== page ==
Scots, Nigerian Pidgin and Trinidadian Creole are separate languages in their own right because they feature grammatical patterns and distinctive vocabularies that distinguish them from the English in which you are now writing this. It is true that speakers of these languages can understand what I am writing right now, but by calling their languages mere dialects you rob them of a distinctive personality and the ability for others, certainly in the academic world, to take their differences seriously.

 

  • Saying that “Having Everyone Speaking One Language is a Good Thing” or that English is the only language worth studying.

 

Perhaps the first part is true, but with this way of thinking we’ve seen the proliferation of terrible habits because of it.

For one, a lot of cultures throughout the world may see themselves as duly inferior to the grand culture of the United States of America and their language as inferior to American English, the language of money and science.

Having a lingua franca is a necessity and we’ve seen that wherever empires are, all over the world. However, saying that only one language is worth study is poisonous. It seriously will prevent other people from exploring other languages and ways of thinking. Other ways of thinking is the one reason why corporate power hasn’t taken root any more strongly than it already has. With diversity of thought becomes a diversity of leadership, and when a handful of people control nearly half the wealth in the world, I doubt that they might be looking for any competition in the slightest…

 

  • Refusing to Use Your Native Language with Learners

 

This. Is. A. Big. One.

And this has collectively caused more damage to global language learning than almost anything.

The “why bother if everyone just speaks English?” myth.

And yet, so many people will just do the lazier thing and use whatever language is made “easier” rather than doing what the right thing for human diversity is, to encourage usage of many human tongues rather than only the tongues of empire.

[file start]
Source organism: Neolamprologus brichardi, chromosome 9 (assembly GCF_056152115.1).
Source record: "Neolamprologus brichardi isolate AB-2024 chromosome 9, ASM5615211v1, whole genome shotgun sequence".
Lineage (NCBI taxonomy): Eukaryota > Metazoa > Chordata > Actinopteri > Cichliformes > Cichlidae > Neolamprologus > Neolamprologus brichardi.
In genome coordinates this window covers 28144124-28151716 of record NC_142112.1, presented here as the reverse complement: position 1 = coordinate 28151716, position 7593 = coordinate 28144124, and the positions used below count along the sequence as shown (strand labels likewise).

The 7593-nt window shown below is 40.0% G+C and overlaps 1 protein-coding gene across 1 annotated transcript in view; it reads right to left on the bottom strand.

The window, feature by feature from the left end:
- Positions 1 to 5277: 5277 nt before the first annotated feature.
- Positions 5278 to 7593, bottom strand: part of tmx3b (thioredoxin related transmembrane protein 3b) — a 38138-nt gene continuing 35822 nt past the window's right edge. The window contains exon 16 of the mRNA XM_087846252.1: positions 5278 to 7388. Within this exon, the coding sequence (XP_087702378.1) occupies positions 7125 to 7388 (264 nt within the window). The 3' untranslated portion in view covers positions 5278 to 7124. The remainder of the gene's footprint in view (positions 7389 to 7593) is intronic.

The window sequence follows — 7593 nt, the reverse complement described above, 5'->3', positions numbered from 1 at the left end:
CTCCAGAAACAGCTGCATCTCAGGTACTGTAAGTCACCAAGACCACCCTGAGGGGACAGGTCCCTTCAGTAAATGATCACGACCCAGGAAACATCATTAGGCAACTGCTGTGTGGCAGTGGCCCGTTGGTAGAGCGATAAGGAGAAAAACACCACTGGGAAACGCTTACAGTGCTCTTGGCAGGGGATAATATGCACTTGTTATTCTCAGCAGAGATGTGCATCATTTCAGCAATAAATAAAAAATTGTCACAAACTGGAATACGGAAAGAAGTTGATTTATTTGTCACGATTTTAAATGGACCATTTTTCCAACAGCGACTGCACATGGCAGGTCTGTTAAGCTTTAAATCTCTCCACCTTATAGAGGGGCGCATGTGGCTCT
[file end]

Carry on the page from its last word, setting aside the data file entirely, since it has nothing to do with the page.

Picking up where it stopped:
It’s okay if you want to “juggle” the sort of languages you know with other people. I do it. I understand that people see my English-language abilities (as a native speaker) as a gift that they want to learn from. Even if they speak a language that I’ve never spoken before and I want to practice, I wouldn’t withhold it from them if they really want to speak English with me (for example, speakers of Spanish, Hebrew, German and Russian, so I’ve noticed, can get very self-conscious about their English skills if you continuously address them in their native language. I’ve seen the looks in people’s eyes. And I doubt these four are the only ones.)

But if you can’t even be bothered to use a handful of basis phrases with a learner, or, even worse, use English with me when I’ve demonstrated that I’m fluent in your language, then I will see you as terribly insecure and / or just plain mean. (The latter situation has only happened a handful of times, including one in which I got THIS *makes hand gesture* close to telling someone off very rudely)

There is one exception I’ll make: if your native language has painful memories associated with it (e.g. my memories of that Jewish school of hard knocks weren’t always very nice in the slightest, and hearing Yeshivish-English at times gives me very uncomfortable feelings, I’m sorry to say). I’ll find it out eventually one way or another and I’ll understand it. Oh, and if you forgot your native language later in life (which DOES happen, surprisingly!)

 

  • Saying that “dying languages should just die off and we should only care about those that are still alive”

 

I think if your family were dying, or if a family member of yours were dying, or if your species were dying, I bet someone would want to save him/her/you/them, right? How do YOU like it?